The advantages of (mass) timber construction are countless, and yet we still see relatively few wooden buildings. And certainly considering really tall buildings, which are traditionally built of steel and concrete. However, wood is a very clever invention of Mother Nature. Wood is strong, durable, smells and feels good and is renewable. This has been known for years in the Nordic countries, and that now seems to be changing in the Netherlands as well. Niels Castelein, structural engineer at engineering consultancy company Sweco (with Swedish origins), explains why.
Why would you want to go tall with timber?
“Our cities continue to grow, while building space is often limited. Therefore it makes sense to build tall. Wood is easy to process industrially, and offers opportunities for digitalization in the design process and extensive prefabrication and robotization in production. This allows the construction time to be shortened up to 50%. In addition, it reduces risks and nuisance when building in densely populated areas. Building with timber is cleaner and quieter, that is good news for the city of the future! ”
What exactly is so smart about building with wood?
“Building with timber has countless advantages. It is a natural resource free of carbon emissions. In fact, carbon is stored in wood. The amount of carbon stored in a cubic meter of timber is roughly equal to the monthly electricity consumption of 8 households! Using timber as a building material enables us to store carbon in the built environment for a long period of time. The low density of timber provides a double advantage considering nitrogen emissions crisis: the number of deliveries to the construction site can be reduced, and lighter, possibly even electrically powered equipment can be used. Shorter construction time and a limited number of employees on site contribute to further reduction.
Another advantage is that timber structures commonly can be disassembled in parts with relative ease, with a possible high residual value of the elements. These elements can be recycled in the built environment.
So many advantages, but why do we rather turn to concrete and steel?
"That's what we call in in the Netherlands the chicken or egg story. What was first? There are only few references, which causes uncertainty. Building with concrete and steel is known, almost standardized. A safe choice. And ultimately, construction is about (predictable) costs. This is understandable, because we want to build affordable. I strongly believe that together, with companies from the entire chain, we can make timber construction competitive and interesting.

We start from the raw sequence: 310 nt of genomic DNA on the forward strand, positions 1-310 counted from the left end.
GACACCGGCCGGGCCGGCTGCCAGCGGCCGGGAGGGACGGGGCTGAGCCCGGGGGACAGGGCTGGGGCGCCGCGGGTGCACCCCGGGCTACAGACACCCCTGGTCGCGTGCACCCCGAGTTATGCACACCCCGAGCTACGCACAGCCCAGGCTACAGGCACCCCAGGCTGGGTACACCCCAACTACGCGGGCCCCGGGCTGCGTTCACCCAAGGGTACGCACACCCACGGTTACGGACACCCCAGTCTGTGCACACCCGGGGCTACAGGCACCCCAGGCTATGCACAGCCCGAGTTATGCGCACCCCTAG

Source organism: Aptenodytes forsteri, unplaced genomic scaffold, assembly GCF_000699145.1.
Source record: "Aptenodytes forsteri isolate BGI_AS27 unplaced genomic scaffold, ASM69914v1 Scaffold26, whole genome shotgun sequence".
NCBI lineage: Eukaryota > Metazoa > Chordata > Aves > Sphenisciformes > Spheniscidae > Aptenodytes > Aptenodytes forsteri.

In addition to the price, aspects as acoustics and fire safety are also seen as risks. One can remember the houses from the early 20th century, where wooden floors are terribly noisy. Fortunately, we no longer have to fear that nowadays: comfort and safety score high. ”
What is needed to accelerate timber high-rise buildings in the Netherlands?
“In general, you don't see many real high-rise buildings in the Netherlands (> 70 meters). This has to do with regulations and available space. In addition, we do not yet see the slenderness of high-rise structures in concrete or steel in timber high-rise buildings. The low density of the material is a factor in this.
The development therefore requires not only courage from clients, but above all that we continue to innovate. Investigate smart structural systems and the dynamic properties of timber towers. And also: push boundaries safe and deliberate, again and again”
What is Sweco's experience with timber construction?
“Thanks to Sweco's Nordic origins, there are decades of knowledge and experience in building with wood in our company. Knowledge of structural engineering, fire safety and building physics, among other things, allow us to approach projects integrally. A great example of Sweco’s expertise is the "Mjøstårnet" tower in Brumunddal, Norway. Mjøstårnet is the tallest timber building in the world (87.5 meters) to date.
I certainly look forward to work on such a “high”light of timber construction in the Netherlands, bring on that wooden century! ”